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Thread: Registration & alignment

  1. #1
    Join Date
    Mar 2012
    Brooklyn, NY

    Default Registration & alignment

    Hi! I'm new, so do forgive if I've put this in the wrong place...
    This might seem like a daft question (a search brought up very little, so I'm likely missing something, somewhere...), but how does one machine a piece of specifically-sized material on a very specific spot on the board?
    My specific example: I have a 3.375" square block, which I'm trying to cut a 3.125" disc from. I set the material origin in Part Works at the lower left corner with no offset (and sized at 3.375), then moved the tool tip to that corner, centered ON the corner (or as close as I could, which seemed to be very close), but the part cut off center - probably because I was eyeballing it. So: is there a better way of registering parts? What is the preferred method? I'm learning this form an all-laser background, so I may simply have some bad habits to shake off, but if I need tight registration for machining on a specific piece, is there an "easy" way, or is it a trial & error process?

  2. #2
    Join Date
    Sep 2006
    Garland Tx


    There are no Daft questions...
    Different folk do things differently, often based on their previous experiences.
    Personally, I always design with an area the size of my table (48 X 48) and 0,0 is always lower left. I move my projects around my table to try and not have all my spoil board cuts at the 0,0 area. To locate my project, I create a perimeter toolpath that just barely skims the spoil board, I call this path "locate" I've been known to chase the bit around with a magic marker as it is a very slight cut.

    Hope this helps...
    Last edited by steve_g; 03-09-2012 at 05:55 PM. Reason: clarify

  3. #3
    Join Date
    Nov 2011
    Mission B.C.



    Why don't you origin from the center in partworks, and use a v bit to zero

    your project (in the center). Should be pretty accurate, I think.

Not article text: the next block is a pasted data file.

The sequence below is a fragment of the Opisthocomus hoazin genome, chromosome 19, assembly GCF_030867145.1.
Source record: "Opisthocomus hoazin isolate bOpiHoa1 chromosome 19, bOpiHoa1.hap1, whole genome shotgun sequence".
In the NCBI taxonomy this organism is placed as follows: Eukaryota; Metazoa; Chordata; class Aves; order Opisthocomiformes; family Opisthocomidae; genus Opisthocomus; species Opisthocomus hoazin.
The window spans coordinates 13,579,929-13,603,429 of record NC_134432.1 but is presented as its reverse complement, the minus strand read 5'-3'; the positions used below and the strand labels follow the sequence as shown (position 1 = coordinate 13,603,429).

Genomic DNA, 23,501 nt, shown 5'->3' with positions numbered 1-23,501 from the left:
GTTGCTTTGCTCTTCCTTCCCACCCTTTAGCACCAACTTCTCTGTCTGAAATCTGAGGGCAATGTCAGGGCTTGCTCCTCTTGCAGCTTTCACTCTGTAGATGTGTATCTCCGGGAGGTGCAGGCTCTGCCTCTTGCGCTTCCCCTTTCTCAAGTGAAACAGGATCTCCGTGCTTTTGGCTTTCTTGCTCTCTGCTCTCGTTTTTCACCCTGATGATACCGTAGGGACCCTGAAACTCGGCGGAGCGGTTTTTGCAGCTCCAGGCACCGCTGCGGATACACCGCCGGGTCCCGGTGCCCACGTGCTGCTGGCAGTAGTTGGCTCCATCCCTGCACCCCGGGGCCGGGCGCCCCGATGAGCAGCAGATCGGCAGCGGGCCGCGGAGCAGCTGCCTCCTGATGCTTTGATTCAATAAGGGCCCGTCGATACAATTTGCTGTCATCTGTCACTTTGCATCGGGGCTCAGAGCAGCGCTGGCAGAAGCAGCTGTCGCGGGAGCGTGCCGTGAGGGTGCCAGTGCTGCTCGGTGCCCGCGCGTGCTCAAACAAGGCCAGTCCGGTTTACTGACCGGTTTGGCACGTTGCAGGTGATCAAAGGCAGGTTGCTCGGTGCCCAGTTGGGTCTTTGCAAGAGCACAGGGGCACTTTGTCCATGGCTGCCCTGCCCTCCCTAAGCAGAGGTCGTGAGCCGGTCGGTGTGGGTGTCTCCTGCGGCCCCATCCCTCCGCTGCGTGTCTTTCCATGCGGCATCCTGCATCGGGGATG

4. #4
    Join Date
    Oct 2000
    Atlanta GA


    Welcome to a wonderful new world. What type of machine do you have?

    Many people use proximity switches (which I thought came standard with new machines?) to "zero" the X and Y axes. Once you get them set (use the Tools/Setup command with the tool located exactly at your 0,0 point) they are pretty reliable.

    Some Shopbotters have mounted laser crosshairs on their gantry to help with manually locating the corner of the workpiece. Search the forum for 'laser' or 'laser pointer' or something similar.

    Another technique is to screw a couple of pieces of plywood down in an "L" shape, and use the machine to trim one edge of each piece, to create accurate reference surfaces to register the part against.

    It can often be helpful if you can make the blank oversized so you can concentrate on other issues and not have to worry so much about the registration - although that's not always possible.

    Good luck with your new machine!
    David Buchsbaum
    Beacon Custom Woodwork, Inc.
    dba Atlanta Closet & Storage Solutions

  5. #5
    Join Date
    Mar 2008
    Tulsa Oklahoma


    With most of my "utility" cutting where I am making something out of some scrap left-overs, I just move the bit over the center of the clear area and hit Z2. I dont have to be exactly in the center, anywhere close will work, as the last cut frees the part from the stock and will never know how close it came to some other holes from previous projects.

    Z0 is critical, and the ZZero needs to be reset anytime you change bit or material.

    Beyond that its pretty easy, much to learn of course!

    Hope that helps-

    "The best thing about building something new is either you succeed or learn something. Its a win-win situation."

    --Greg Westbrook

  6. #6